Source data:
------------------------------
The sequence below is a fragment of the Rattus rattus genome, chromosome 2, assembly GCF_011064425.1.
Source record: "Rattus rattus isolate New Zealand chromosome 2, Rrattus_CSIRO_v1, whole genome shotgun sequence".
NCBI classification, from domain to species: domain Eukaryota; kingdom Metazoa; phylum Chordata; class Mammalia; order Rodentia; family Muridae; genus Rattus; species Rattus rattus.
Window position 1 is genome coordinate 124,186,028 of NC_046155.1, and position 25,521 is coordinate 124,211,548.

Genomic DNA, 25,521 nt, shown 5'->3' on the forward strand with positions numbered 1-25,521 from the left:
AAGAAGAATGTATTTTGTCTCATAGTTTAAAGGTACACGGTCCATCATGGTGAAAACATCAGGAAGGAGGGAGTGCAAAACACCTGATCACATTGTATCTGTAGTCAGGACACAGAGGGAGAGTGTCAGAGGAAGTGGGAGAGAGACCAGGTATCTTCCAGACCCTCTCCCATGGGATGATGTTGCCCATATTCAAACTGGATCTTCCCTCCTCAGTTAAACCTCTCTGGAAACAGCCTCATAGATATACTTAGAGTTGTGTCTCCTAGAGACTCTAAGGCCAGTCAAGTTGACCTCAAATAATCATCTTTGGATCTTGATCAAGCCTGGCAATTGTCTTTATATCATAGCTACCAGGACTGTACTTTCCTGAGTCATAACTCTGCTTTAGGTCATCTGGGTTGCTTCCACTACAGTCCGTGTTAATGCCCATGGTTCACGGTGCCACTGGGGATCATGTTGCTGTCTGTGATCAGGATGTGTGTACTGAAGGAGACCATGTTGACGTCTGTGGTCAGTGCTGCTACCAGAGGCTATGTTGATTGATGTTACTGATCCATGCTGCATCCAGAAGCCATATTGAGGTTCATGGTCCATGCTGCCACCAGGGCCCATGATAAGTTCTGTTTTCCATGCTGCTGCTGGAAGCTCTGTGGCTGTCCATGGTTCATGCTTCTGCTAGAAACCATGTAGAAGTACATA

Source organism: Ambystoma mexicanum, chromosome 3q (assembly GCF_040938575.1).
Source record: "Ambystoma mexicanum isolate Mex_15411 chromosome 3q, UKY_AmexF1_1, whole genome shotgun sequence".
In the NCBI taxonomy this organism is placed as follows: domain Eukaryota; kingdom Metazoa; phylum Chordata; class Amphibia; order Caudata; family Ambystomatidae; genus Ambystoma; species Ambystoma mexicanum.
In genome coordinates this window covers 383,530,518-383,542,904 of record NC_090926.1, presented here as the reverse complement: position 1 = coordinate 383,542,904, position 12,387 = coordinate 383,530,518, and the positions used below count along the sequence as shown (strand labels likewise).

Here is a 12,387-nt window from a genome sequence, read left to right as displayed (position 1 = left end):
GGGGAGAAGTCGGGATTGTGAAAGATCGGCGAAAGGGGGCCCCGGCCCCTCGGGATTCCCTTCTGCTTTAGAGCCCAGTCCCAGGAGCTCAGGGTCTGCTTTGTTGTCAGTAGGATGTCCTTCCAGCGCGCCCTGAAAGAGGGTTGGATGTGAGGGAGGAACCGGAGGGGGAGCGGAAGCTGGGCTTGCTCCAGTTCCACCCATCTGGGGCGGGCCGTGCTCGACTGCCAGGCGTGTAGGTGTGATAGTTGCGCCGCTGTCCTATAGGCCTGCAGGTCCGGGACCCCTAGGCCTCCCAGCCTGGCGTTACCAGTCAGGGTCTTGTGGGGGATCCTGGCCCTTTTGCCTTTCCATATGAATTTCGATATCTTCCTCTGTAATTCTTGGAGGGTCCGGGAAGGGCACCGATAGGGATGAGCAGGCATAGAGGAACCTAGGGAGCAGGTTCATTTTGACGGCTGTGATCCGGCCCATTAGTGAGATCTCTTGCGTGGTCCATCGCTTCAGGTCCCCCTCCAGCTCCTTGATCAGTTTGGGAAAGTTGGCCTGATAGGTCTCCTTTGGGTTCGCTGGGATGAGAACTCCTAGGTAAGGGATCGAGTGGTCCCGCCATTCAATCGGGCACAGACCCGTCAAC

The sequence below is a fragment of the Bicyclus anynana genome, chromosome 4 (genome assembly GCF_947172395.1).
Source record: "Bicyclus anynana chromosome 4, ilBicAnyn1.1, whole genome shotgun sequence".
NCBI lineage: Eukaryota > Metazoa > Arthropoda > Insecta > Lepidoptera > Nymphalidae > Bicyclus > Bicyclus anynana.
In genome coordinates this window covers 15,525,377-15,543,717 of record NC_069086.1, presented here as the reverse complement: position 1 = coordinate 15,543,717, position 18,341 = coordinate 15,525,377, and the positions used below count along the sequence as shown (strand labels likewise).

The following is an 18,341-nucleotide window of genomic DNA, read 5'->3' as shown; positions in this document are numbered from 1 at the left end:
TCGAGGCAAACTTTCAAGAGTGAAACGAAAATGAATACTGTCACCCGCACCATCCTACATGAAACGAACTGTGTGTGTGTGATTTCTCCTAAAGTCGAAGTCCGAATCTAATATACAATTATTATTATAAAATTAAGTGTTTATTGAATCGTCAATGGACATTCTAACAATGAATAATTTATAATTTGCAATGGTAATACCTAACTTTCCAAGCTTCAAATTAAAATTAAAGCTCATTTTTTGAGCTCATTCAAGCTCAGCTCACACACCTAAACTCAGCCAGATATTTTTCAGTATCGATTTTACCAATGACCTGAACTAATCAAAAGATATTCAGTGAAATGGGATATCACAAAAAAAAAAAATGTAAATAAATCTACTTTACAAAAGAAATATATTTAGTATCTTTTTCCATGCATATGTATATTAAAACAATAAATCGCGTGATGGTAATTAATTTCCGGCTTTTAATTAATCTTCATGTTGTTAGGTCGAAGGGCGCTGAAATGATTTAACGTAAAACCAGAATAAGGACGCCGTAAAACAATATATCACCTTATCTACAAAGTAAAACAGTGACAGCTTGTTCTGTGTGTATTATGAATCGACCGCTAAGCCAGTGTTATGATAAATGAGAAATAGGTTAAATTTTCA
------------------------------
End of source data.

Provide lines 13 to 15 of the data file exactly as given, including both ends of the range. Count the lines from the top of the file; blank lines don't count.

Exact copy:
The sequence below is a fragment of the Bicyclus anynana genome, chromosome 4 (genome assembly GCF_947172395.1).
Source record: "Bicyclus anynana chromosome 4, ilBicAnyn1.1, whole genome shotgun sequence".
NCBI lineage: Eukaryota > Metazoa > Arthropoda > Insecta > Lepidoptera > Nymphalidae > Bicyclus > Bicyclus anynana.